Recombinant Production of Fibrous Proteins

During the production of a fibrous protein by recombinant methods, the risk of obtaining insoluble aggregates (inclusion bodies) has to be considered. To avoid inclusion body formation, standard described strategies can be applied (19). However, fibrous proteins might present some additional difficulties. Cellular chaperones can participate in the folding and assembly of viral fibers; for example, Hsp70 and Hsp90 are necessary for the formation of the reovirus fibers (20,21). Sometimes specific chaperones are used to ensure correct folding and assembly of fibrous proteins. The T4 short fibers that we describe in Subheading 2.5. use such a specific, phage-encoded chaperone, called gp57. In the absence of this protein, the T4 short fibers form insoluble aggregates when expressed in Escherichia coli; expression in their correctly folded, trimeric state requires coexpression with gp57 (22). gp57 is also necessary for the folding and assembly of long tail fibers, but its mechanism of action is currently unknown. Thus, when a chaperone requirement exists, the fibrous protein of interest has to be overexpressed in the presence of this cellular or virally encoded chaperone.

Generic fiber protein

Generic fiber protein

Virus- Shaft domains Receptor-

binding binding domain domain

Virus- Shaft domains Receptor-

binding binding domain domain

Shortened fiber protein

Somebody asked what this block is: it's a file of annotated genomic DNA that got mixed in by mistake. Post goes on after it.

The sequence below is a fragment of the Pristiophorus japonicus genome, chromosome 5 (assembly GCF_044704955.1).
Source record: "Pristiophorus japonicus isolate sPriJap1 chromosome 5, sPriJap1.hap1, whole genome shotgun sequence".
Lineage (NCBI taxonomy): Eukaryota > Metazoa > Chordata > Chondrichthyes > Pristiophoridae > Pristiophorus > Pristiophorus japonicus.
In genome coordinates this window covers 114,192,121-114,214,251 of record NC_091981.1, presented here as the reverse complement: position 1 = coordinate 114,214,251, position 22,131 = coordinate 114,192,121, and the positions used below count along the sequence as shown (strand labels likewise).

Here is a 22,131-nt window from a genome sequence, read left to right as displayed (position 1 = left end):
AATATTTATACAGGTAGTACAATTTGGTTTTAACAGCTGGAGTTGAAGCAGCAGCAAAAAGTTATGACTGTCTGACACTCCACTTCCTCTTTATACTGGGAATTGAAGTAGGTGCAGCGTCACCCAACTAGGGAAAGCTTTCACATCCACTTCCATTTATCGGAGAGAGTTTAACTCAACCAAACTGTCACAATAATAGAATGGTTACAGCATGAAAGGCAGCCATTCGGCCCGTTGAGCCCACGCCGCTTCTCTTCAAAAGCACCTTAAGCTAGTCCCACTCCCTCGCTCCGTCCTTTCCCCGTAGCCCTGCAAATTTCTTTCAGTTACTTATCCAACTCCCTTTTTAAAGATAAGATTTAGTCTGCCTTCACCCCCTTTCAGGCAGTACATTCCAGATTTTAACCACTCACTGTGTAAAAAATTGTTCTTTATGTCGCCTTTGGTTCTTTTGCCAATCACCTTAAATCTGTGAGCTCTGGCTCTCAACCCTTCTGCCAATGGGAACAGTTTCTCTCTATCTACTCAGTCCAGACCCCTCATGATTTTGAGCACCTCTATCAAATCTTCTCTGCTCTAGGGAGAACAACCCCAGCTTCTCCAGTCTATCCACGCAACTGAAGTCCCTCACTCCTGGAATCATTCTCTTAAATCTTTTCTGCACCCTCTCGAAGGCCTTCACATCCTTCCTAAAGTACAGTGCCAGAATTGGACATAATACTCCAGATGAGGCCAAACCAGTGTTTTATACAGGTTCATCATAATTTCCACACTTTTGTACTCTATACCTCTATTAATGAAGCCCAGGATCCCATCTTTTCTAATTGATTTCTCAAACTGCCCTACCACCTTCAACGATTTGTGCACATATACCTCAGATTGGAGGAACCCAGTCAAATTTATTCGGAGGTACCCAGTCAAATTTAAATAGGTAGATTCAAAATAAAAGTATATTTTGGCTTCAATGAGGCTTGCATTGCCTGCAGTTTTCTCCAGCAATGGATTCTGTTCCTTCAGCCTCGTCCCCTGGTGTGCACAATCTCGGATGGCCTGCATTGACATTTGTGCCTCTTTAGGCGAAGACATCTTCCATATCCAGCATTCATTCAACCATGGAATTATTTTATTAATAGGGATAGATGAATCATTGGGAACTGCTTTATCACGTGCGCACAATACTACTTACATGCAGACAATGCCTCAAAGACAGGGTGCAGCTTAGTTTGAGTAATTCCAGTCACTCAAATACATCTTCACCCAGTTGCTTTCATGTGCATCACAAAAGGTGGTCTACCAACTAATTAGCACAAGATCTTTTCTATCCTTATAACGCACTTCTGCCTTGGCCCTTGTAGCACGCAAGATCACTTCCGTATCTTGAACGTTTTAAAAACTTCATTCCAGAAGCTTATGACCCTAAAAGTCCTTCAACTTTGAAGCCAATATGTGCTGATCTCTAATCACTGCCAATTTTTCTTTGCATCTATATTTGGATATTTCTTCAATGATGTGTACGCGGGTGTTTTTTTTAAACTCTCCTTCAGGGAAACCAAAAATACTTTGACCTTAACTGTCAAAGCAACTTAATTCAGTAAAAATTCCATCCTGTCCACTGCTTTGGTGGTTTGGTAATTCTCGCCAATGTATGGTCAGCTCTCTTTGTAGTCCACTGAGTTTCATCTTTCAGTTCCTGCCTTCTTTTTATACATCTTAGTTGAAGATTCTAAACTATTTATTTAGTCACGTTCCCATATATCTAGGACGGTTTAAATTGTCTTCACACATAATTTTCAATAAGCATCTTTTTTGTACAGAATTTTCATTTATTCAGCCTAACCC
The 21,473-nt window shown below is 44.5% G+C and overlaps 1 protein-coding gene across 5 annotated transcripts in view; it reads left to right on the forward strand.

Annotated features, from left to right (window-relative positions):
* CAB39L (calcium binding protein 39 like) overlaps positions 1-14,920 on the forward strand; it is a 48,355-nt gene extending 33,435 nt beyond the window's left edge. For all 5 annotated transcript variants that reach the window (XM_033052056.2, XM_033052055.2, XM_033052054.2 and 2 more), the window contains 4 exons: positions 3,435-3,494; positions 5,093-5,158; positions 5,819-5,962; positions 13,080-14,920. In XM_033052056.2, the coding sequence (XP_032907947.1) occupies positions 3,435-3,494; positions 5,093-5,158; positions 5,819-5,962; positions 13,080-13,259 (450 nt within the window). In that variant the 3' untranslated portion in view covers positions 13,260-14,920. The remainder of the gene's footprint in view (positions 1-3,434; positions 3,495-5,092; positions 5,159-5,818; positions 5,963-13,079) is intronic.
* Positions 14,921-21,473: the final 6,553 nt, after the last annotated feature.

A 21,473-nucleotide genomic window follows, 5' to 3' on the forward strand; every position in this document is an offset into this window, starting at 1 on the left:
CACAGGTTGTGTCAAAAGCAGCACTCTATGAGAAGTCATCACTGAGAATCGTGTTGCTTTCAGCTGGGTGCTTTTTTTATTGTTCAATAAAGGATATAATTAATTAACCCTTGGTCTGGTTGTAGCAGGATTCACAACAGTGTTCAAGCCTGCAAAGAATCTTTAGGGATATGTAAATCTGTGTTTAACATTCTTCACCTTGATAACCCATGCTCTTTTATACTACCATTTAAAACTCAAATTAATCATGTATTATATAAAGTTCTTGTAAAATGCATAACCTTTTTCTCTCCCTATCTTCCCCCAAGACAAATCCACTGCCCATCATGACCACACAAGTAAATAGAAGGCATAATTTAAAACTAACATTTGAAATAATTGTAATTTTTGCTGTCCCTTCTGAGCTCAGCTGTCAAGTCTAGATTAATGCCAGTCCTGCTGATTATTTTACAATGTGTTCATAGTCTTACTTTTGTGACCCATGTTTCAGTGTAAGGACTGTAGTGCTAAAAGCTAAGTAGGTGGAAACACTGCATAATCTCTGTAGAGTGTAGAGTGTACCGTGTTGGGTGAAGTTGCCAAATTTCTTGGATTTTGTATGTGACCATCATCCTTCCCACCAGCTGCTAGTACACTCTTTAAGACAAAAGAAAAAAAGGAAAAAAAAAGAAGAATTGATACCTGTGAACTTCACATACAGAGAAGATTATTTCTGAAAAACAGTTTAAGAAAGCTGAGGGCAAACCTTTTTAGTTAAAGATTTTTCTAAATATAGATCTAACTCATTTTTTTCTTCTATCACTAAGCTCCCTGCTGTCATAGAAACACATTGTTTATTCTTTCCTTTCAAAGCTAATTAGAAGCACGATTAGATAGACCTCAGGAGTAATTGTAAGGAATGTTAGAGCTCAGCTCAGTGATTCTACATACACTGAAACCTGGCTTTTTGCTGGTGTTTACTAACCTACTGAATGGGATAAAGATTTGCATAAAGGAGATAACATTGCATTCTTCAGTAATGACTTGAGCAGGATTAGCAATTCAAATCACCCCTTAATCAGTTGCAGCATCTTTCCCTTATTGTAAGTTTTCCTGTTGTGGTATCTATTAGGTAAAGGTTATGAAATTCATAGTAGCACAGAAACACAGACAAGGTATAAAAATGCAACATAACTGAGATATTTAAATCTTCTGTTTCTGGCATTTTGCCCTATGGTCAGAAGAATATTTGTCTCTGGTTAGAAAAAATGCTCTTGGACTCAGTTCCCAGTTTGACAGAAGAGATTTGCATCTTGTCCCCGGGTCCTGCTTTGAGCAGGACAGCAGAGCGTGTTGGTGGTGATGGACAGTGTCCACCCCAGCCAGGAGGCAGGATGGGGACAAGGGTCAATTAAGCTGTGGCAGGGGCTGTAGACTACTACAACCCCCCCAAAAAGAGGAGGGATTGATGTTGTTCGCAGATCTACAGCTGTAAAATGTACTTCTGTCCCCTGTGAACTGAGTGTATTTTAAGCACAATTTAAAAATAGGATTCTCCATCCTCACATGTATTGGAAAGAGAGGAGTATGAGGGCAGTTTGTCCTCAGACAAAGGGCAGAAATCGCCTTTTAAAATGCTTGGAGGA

Fig. 1. Generalized strategy for producing shortened fiber protein fragments suitable for crystallization. Shown at the top is a generic fiber protein with an N-terminal virus-binding domain, central shaft domains, and a C-terminal receptor-binding domain. Asterisks indicate hinge regions. In partially denaturing conditions (which may consist of raising the temperature or adding intermediate concentrations of detergents or denaturants), the protein partially unfolds. Protease is then added, which cleaves off the unfolded domains. Note that although N-terminal unfolding is shown here, unfolding may also take place elsewhere.

Shortened fiber protein

Fig. 1. Generalized strategy for producing shortened fiber protein fragments suitable for crystallization. Shown at the top is a generic fiber protein with an N-terminal virus-binding domain, central shaft domains, and a C-terminal receptor-binding domain. Asterisks indicate hinge regions. In partially denaturing conditions (which may consist of raising the temperature or adding intermediate concentrations of detergents or denaturants), the protein partially unfolds. Protease is then added, which cleaves off the unfolded domains. Note that although N-terminal unfolding is shown here, unfolding may also take place elsewhere.

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